The sweeping tax cut bill may not measurably improve Trump's political plight
His re-election bid may test the truism that a firing economy is the route to victory
In decades to come, people will talk about the Trump tax cuts as they now reminisce over the Reagan, Bush and Kennedy giveaways.
Barring a last-minute cataclysm on Capitol Hill, President Donald Trump is set to savor a major tax reform package before Christmas and finally secure an achievement that will live alongside him in history.
But it may not follow that the most sweeping tax cut bill in 30 years will measurably improve the President’s tenuous political plight after a turbulent first year in office.
The boom scenario for Trump is that tax reform will supercharge economic growth, juice the already soaring stock market, revive mothballed factories in Trump country and indirectly nurture his political recovery.
All the better for the GOP if that happens before the midterm elections in November.
But it’s just as likely that benefits will take years to unfurl, are too small to enrich most Americans and may turn out to be a political loser because they could demonstrably deepen inequality and fan societal resentment.
In that case, a political dividend from tax reform could be limited.
“In the next 11 months, how much are you going to change the economy and how much are people going to feel that change so that you are actually changing people’s vote?” said Wayne Winegarden, senior fellow at the free market Pacific Research Institute.
“I don’t think it is clear, especially because (the tax bill) has been jammed through in such a short period of time. It is going to take firms time to adjust and change their investments. You may not feel that short term impact.”
Still, for a White House perpetually under siege, mired in internal acrimony and at the mercy of Trump’s whims, the tax win, when it comes, will be huge.
Democrats will carp that it was passed in secret, soaks the rich and doesn’t live up to its billing. But the measure will register as a significant achievement for the President and his GOP allies. Alongside the appointment of Supreme Court Justice Neil Gorsuch, the bill represents Trump’s best chance so far to permanently reshape the economy and American life.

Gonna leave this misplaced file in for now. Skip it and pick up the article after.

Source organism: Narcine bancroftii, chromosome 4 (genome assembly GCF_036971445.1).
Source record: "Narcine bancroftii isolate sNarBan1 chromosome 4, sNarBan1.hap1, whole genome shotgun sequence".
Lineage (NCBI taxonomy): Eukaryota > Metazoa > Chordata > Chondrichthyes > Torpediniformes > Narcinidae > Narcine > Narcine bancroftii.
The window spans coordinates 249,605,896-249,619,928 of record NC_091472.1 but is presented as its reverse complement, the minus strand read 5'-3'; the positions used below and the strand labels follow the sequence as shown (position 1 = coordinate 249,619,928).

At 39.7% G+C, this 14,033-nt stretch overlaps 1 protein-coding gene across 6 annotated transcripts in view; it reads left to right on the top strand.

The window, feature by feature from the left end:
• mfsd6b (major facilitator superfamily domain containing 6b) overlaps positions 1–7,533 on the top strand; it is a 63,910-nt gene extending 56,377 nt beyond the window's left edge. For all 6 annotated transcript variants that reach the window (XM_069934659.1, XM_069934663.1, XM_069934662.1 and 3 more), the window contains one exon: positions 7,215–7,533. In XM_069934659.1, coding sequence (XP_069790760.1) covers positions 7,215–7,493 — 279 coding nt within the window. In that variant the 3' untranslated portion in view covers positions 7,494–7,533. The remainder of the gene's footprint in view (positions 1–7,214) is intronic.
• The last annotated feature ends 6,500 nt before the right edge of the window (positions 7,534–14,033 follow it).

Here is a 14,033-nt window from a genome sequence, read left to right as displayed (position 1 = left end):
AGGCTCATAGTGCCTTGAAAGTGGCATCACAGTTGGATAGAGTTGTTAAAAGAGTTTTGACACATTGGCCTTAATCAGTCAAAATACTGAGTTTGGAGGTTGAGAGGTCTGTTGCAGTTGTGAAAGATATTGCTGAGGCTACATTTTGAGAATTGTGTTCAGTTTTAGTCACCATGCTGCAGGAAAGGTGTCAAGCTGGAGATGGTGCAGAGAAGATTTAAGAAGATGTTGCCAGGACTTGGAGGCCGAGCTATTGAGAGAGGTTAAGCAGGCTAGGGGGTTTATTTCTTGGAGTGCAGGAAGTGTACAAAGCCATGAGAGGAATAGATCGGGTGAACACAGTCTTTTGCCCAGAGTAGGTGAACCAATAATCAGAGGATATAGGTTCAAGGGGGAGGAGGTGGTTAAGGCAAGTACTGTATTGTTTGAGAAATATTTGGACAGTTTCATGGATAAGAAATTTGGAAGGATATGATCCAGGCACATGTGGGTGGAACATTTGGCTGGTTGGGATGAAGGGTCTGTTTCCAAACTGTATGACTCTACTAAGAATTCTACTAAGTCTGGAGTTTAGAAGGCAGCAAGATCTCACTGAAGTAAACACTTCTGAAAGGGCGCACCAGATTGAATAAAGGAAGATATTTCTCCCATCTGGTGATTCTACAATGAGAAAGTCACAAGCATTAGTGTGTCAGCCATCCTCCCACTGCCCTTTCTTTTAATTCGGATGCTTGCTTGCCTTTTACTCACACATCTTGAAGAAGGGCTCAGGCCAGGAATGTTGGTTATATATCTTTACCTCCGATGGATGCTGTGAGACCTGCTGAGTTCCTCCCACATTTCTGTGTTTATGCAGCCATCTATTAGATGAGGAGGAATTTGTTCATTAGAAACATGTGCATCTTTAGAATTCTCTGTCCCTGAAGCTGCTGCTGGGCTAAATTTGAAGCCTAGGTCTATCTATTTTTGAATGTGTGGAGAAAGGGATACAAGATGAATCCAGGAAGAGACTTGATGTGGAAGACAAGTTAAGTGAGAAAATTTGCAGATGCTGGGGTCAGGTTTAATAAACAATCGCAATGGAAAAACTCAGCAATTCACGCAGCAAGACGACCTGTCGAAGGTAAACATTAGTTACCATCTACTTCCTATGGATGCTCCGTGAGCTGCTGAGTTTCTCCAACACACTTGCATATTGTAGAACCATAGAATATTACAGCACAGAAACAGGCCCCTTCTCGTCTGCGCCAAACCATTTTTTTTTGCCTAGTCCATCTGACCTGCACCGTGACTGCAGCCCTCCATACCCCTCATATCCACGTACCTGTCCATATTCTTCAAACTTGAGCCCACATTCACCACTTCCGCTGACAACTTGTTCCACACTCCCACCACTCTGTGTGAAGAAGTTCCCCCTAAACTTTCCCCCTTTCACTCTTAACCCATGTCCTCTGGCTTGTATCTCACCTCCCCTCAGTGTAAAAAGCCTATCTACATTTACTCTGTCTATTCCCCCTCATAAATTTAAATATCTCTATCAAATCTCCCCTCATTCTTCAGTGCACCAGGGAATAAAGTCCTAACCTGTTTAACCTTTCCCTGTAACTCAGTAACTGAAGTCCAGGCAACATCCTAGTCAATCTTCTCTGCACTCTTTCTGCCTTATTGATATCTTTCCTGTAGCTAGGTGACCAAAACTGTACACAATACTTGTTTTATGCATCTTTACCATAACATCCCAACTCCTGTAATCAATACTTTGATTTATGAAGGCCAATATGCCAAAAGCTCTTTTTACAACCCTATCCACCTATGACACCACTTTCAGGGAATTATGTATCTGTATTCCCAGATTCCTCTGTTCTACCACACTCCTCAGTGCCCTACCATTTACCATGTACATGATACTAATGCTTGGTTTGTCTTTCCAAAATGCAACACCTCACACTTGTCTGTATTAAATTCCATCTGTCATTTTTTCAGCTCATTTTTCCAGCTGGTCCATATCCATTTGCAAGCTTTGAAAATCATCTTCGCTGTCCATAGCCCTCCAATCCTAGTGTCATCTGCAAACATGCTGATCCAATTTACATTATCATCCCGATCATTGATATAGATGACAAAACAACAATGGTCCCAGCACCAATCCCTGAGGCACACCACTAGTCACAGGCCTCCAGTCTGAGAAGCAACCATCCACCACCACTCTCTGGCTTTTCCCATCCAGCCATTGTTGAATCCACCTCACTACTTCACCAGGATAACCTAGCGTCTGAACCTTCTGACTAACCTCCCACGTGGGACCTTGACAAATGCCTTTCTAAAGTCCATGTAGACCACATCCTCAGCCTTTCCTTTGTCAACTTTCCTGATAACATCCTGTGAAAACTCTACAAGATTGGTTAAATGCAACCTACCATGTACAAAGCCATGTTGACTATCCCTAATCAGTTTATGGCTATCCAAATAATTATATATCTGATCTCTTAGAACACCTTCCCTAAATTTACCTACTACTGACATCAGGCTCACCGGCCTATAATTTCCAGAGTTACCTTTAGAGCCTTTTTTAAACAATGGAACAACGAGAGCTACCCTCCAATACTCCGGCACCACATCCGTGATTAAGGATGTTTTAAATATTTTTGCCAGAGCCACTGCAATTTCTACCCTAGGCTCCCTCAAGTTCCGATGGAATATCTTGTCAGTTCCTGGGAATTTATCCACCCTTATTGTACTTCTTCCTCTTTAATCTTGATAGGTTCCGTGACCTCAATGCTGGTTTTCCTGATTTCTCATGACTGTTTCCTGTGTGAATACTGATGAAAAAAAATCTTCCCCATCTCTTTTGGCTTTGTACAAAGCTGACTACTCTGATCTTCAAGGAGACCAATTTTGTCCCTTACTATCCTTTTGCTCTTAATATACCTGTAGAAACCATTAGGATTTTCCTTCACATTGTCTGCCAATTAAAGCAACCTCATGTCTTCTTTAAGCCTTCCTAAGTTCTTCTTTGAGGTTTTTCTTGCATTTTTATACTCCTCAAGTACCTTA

But there are political factors at play that could deprive the President of full value for his victory, including the fact that he is such a polarizing figure.
And with 2018 shaping up as another year of turmoil, with crises like the nuclear showdown with North Korea spiking and the Russia probe potentially coming to fruition, it is possible that other major events will do more to shape the Republican Party’s fate than tax reform.
Then there are actions under Trump’s control – like his hostility to free trade. And then there are those outside it – like some unexpected financial crisis – that could darken voter perceptions of the economy and influence the political weather.
For now, though, Trump just wants a win.
“We’re so close right now, so close, in fact, almost, I don’t want to talk about it. Maybe we shouldn’t talk about it,” Trump said Wednesday, rhetorically closing the stable door after the horse had bolted, given his promise moments earlier of a “giant” tax cut.
There are many reasons to think that the political dividend from passing the most sweeping tax reform since the Reagan era will be limited.
An unpopular President with a 32% approval rating and an even more despised Republican-led Congress with an approval rating of 16% is about to pass a bill that has only 29% support – hardly a sure recipe for a political winner.